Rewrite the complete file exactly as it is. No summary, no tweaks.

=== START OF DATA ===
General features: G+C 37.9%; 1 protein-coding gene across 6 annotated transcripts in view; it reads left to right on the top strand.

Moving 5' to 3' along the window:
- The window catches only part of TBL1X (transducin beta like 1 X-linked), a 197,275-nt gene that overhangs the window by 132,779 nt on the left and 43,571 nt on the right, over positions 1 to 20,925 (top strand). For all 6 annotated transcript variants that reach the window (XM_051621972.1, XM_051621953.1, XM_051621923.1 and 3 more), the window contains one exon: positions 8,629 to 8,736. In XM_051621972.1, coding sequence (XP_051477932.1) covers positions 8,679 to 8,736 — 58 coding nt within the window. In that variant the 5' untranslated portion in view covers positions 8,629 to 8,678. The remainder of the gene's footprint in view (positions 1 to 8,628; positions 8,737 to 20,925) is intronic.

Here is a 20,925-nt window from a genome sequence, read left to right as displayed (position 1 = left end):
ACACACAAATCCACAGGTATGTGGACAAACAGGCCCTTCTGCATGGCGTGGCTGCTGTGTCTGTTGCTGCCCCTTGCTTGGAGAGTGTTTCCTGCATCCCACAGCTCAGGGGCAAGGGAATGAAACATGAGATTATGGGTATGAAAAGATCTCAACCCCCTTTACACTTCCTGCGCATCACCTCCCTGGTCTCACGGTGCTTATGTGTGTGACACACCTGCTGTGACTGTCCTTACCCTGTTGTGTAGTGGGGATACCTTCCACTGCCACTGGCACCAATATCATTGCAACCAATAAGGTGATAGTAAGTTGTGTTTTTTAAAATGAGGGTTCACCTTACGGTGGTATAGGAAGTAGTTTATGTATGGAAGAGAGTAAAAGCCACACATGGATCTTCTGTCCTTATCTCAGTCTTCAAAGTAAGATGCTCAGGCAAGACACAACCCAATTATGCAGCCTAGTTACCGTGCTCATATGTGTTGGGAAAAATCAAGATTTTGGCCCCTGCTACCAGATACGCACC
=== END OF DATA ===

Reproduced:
General features: G+C 37.9%; 1 protein-coding gene across 6 annotated transcripts in view; it reads left to right on the top strand.

Moving 5' to 3' along the window:
- The window catches only part of TBL1X (transducin beta like 1 X-linked), a 197,275-nt gene that overhangs the window by 132,779 nt on the left and 43,571 nt on the right, over positions 1 to 20,925 (top strand). For all 6 annotated transcript variants that reach the window (XM_051621972.1, XM_051621953.1, XM_051621923.1 and 3 more), the window contains one exon: positions 8,629 to 8,736. In XM_051621972.1, coding sequence (XP_051477932.1) covers positions 8,679 to 8,736 — 58 coding nt within the window. In that variant the 5' untranslated portion in view covers positions 8,629 to 8,678. The remainder of the gene's footprint in view (positions 1 to 8,628; positions 8,737 to 20,925) is intronic.

Here is a 20,925-nt window from a genome sequence, read left to right as displayed (position 1 = left end):
ACACACAAATCCACAGGTATGTGGACAAACAGGCCCTTCTGCATGGCGTGGCTGCTGTGTCTGTTGCTGCCCCTTGCTTGGAGAGTGTTTCCTGCATCCCACAGCTCAGGGGCAAGGGAATGAAACATGAGATTATGGGTATGAAAAGATCTCAACCCCCTTTACACTTCCTGCGCATCACCTCCCTGGTCTCACGGTGCTTATGTGTGTGACACACCTGCTGTGACTGTCCTTACCCTGTTGTGTAGTGGGGATACCTTCCACTGCCACTGGCACCAATATCATTGCAACCAATAAGGTGATAGTAAGTTGTGTTTTTTAAAATGAGGGTTCACCTTACGGTGGTATAGGAAGTAGTTTATGTATGGAAGAGAGTAAAAGCCACACATGGATCTTCTGTCCTTATCTCAGTCTTCAAAGTAAGATGCTCAGGCAAGACACAACCCAATTATGCAGCCTAGTTACCGTGCTCATATGTGTTGGGAAAAATCAAGATTTTGGCCCCTGCTACCAGATACGCACC